For many people, driving is a form of relaxation. The open road can provide one with a sense of freedom and escape from some of the stressors in their life. However, that same enjoyable activity can turn tragic in the event of a sever car accident. Worse, the cause of the accident may be completely out of a driver's hands.
After a car accident there are many questions. One of the most important questions is, who is at fault? If another driver directly caused a car accident that resulted in serious injury or damages that driver, or the driver's insurance company, may be liable for damages. Many people involved in car accidents have questions about how car insurance affects the accident.
After a car accident associated with serious injuries, many victims have questions about their rights. If the other driver involved in the accident was at fault, the affected party could be eligible for compensation for their injuries. It is important to understand the facts of the accident in order to accuse someone of fault. Car accidents are typically governed by the rules of negligence, however in cases of reckless driving, if the accused can prove evidence of reckless or aggressive driving, negligence need not be proved.
When traffic on the freeway slows, it can be frustrating for the drivers who need to be somewhere at a certain time. Most of the time, traffic jams cannot be avoided and drivers must wait it out until traffic begins to move again. Recently, a driver on Nevada's I-15 had little to no patience, or so it seemed to Highway Patrol. The driver of a Toyota Camry caused a nine car accident that killed the passenger of the Camry.
It was interesting to see two Lt. Governor candidates toss around the term "personal injury attorney" as a pejorative, especially since one is a lawyer whose website claims to do just that type of work. It's a shame to see a colleague abandon his professional practice for personal political gain. Let's take a look at the type of work our candidates feel isn't good enough for Nevada's citizens:
Driving can seem like an everyday mundane activity for many on the roads today. Typically, people are thinking mostly about their destination -- not the drive itself. However, more thought should be put into driving these days because car accidents can happen at a second's notice. Such was the case in Vernon County, Nevada when a car crossed over the median and caused a two-car crash.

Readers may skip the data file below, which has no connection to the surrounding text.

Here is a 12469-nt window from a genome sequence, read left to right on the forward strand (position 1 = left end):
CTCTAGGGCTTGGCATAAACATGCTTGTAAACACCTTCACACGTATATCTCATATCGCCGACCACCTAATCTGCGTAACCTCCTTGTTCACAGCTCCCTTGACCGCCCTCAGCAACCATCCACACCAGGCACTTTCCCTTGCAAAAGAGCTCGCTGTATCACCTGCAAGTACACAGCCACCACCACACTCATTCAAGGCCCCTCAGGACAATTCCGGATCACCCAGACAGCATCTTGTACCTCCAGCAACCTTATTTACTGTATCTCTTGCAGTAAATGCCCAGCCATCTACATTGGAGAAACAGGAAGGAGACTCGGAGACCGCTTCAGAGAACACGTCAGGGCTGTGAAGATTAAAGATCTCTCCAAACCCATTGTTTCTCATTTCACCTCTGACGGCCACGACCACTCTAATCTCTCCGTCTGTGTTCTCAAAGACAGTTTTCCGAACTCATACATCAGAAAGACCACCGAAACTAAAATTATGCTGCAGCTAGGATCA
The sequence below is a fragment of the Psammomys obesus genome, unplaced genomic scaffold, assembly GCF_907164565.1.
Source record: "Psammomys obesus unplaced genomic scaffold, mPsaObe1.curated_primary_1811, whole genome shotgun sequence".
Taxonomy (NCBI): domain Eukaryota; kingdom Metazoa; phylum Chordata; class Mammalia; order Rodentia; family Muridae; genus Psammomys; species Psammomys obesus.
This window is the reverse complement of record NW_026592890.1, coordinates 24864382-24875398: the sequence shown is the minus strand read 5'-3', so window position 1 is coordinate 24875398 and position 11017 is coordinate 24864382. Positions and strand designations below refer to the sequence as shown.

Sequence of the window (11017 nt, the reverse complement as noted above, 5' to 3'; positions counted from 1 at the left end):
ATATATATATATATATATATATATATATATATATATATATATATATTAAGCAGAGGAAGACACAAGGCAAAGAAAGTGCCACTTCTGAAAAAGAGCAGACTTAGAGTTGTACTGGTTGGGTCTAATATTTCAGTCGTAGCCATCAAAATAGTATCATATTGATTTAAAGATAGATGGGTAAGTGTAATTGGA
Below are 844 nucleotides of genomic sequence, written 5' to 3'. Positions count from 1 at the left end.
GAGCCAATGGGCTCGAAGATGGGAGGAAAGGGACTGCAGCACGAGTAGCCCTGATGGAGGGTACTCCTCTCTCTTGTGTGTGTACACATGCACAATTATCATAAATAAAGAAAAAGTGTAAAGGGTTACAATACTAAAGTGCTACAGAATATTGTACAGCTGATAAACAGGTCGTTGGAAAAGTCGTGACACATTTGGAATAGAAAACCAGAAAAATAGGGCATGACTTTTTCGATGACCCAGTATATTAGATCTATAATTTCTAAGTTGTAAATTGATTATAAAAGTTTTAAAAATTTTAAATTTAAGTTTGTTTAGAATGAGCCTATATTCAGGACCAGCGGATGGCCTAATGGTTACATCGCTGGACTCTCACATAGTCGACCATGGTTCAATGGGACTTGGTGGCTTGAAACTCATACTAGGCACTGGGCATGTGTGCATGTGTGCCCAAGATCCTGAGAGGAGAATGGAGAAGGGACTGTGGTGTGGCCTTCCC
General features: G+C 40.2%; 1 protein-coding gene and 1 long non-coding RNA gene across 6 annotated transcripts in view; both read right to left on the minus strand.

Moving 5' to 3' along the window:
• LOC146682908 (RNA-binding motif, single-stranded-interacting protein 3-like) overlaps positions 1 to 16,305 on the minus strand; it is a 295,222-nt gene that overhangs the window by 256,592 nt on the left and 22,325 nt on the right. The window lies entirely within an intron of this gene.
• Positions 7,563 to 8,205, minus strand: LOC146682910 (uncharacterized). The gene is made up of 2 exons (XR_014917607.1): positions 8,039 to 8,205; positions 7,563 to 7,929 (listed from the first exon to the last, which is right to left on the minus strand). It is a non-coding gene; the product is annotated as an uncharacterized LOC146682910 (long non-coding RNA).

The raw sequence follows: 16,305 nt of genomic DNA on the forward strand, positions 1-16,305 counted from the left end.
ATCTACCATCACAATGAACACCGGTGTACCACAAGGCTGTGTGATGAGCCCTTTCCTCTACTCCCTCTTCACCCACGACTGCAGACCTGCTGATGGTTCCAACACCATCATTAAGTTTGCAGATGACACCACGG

Recently, this blog noted the difficulties of tracking down negligent drivers after a hit-and-run car accident. More recently, Reno saw an example of an alleged hit-and-run driver turning herself in to the police more than a week after an accident that left a young man fighting for his life.
Pedestrians are the most vulnerable people on Nevada roads. According to the National Highway Transportation Safety Administration, a pedestrian is injured in a traffic accident every eight minutes. A pedestrian is killed every two hours. Even as fatalities from car accidents have declined in recent years, pedestrian fatalities have shown increases.
Portable digital devices are great for keeping in touch with people, taking photos or just playing a game while stuck in a long line. In the past few years, the devices have become such a big part of many people's daily routines that some Nevada residents forget that there are certain situations in which they should definitely not look at their phones. Perhaps the most important time to put the phone away is when one is behind the wheel.
Nevada drivers probably know that they're not supposed to have their phones in their hands while they are driving. After all, the practice is prohibited under state law, and drivers can be fined if police officers catch them doing it. Still, studies show that the use of cell phones while driving continues to increase. The Nevada Highway Patrol has said that drivers using cell phones is so pervasive that distracted driving will soon eclipse intoxicated driving as the top cause of traffic fatalities.